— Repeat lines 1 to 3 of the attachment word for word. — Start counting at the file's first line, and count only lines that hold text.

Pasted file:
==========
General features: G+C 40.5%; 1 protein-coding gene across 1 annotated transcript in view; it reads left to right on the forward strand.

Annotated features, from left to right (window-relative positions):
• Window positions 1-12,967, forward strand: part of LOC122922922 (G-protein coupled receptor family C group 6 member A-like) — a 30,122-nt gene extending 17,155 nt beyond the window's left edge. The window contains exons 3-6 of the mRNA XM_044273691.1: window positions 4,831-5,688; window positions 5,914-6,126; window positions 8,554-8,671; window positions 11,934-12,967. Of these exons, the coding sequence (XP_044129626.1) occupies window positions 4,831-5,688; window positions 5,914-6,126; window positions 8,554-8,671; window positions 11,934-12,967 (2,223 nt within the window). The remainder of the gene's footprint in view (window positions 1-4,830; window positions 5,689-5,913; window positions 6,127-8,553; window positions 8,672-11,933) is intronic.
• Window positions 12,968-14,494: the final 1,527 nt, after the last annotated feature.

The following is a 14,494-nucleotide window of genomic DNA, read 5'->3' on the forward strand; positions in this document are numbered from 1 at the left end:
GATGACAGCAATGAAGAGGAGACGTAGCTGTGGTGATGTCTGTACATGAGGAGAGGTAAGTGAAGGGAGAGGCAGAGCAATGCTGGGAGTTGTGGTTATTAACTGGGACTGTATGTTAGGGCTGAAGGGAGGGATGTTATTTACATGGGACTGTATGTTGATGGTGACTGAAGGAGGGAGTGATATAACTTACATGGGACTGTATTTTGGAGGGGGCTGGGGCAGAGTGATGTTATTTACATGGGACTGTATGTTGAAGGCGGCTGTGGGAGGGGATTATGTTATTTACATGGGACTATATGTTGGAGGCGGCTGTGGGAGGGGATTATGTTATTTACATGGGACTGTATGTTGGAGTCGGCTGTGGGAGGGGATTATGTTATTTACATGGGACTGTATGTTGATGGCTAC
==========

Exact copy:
General features: G+C 40.5%; 1 protein-coding gene across 1 annotated transcript in view; it reads left to right on the forward strand.

Annotated features, from left to right (window-relative positions):
• Window positions 1-12,967, forward strand: part of LOC122922922 (G-protein coupled receptor family C group 6 member A-like) — a 30,122-nt gene extending 17,155 nt beyond the window's left edge. The window contains exons 3-6 of the mRNA XM_044273691.1: window positions 4,831-5,688; window positions 5,914-6,126; window positions 8,554-8,671; window positions 11,934-12,967. Of these exons, the coding sequence (XP_044129626.1) occupies window positions 4,831-5,688; window positions 5,914-6,126; window positions 8,554-8,671; window positions 11,934-12,967 (2,223 nt within the window). The remainder of the gene's footprint in view (window positions 1-4,830; window positions 5,689-5,913; window positions 6,127-8,553; window positions 8,672-11,933) is intronic.